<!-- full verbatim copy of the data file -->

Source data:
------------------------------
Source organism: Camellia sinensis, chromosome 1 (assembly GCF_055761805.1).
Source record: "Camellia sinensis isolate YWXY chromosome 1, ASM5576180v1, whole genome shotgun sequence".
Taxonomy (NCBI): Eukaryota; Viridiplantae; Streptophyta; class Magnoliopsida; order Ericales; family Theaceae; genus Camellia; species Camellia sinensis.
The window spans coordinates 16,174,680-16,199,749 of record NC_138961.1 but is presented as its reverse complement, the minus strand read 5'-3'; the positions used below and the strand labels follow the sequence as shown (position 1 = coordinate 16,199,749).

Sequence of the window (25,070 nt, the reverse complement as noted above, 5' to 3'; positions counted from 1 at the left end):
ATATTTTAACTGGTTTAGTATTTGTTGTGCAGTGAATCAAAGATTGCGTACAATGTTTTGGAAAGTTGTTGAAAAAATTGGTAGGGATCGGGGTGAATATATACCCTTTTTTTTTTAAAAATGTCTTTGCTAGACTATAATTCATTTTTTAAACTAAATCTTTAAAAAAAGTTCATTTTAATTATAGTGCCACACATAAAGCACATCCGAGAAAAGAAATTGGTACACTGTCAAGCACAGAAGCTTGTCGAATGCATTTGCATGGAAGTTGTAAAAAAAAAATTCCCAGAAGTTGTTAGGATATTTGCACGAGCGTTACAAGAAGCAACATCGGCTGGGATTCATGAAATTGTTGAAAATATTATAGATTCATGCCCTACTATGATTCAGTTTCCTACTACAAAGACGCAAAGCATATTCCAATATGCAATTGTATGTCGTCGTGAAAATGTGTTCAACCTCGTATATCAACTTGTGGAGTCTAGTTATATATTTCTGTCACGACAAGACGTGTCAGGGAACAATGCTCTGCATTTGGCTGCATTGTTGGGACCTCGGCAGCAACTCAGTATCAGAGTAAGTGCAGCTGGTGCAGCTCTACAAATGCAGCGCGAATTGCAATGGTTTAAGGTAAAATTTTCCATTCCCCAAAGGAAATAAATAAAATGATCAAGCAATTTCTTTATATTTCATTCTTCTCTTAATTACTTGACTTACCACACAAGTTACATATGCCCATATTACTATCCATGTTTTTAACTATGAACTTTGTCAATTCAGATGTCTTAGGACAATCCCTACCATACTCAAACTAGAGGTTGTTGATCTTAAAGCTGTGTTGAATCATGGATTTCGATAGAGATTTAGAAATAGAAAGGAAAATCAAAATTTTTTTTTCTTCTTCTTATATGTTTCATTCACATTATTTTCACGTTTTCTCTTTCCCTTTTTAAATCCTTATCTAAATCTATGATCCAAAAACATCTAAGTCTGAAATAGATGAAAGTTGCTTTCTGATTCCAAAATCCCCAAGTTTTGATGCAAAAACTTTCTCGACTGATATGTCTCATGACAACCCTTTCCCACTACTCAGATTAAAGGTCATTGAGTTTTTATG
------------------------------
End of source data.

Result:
Source organism: Camellia sinensis, chromosome 1 (assembly GCF_055761805.1).
Source record: "Camellia sinensis isolate YWXY chromosome 1, ASM5576180v1, whole genome shotgun sequence".
Taxonomy (NCBI): Eukaryota; Viridiplantae; Streptophyta; class Magnoliopsida; order Ericales; family Theaceae; genus Camellia; species Camellia sinensis.
The window spans coordinates 16,174,680-16,199,749 of record NC_138961.1 but is presented as its reverse complement, the minus strand read 5'-3'; the positions used below and the strand labels follow the sequence as shown (position 1 = coordinate 16,199,749).

Sequence of the window (25,070 nt, the reverse complement as noted above, 5' to 3'; positions counted from 1 at the left end):
ATATTTTAACTGGTTTAGTATTTGTTGTGCAGTGAATCAAAGATTGCGTACAATGTTTTGGAAAGTTGTTGAAAAAATTGGTAGGGATCGGGGTGAATATATACCCTTTTTTTTTTAAAAATGTCTTTGCTAGACTATAATTCATTTTTTAAACTAAATCTTTAAAAAAAGTTCATTTTAATTATAGTGCCACACATAAAGCACATCCGAGAAAAGAAATTGGTACACTGTCAAGCACAGAAGCTTGTCGAATGCATTTGCATGGAAGTTGTAAAAAAAAAATTCCCAGAAGTTGTTAGGATATTTGCACGAGCGTTACAAGAAGCAACATCGGCTGGGATTCATGAAATTGTTGAAAATATTATAGATTCATGCCCTACTATGATTCAGTTTCCTACTACAAAGACGCAAAGCATATTCCAATATGCAATTGTATGTCGTCGTGAAAATGTGTTCAACCTCGTATATCAACTTGTGGAGTCTAGTTATATATTTCTGTCACGACAAGACGTGTCAGGGAACAATGCTCTGCATTTGGCTGCATTGTTGGGACCTCGGCAGCAACTCAGTATCAGAGTAAGTGCAGCTGGTGCAGCTCTACAAATGCAGCGCGAATTGCAATGGTTTAAGGTAAAATTTTCCATTCCCCAAAGGAAATAAATAAAATGATCAAGCAATTTCTTTATATTTCATTCTTCTCTTAATTACTTGACTTACCACACAAGTTACATATGCCCATATTACTATCCATGTTTTTAACTATGAACTTTGTCAATTCAGATGTCTTAGGACAATCCCTACCATACTCAAACTAGAGGTTGTTGATCTTAAAGCTGTGTTGAATCATGGATTTCGATAGAGATTTAGAAATAGAAAGGAAAATCAAAATTTTTTTTTCTTCTTCTTATATGTTTCATTCACATTATTTTCACGTTTTCTCTTTCCCTTTTTAAATCCTTATCTAAATCTATGATCCAAAAACATCTAAGTCTGAAATAGATGAAAGTTGCTTTCTGATTCCAAAATCCCCAAGTTTTGATGCAAAAACTTTCTCGACTGATATGTCTCATGACAACCCTTTCCCACTACTCAGATTAAAGGTCATTGAGTTTTTATG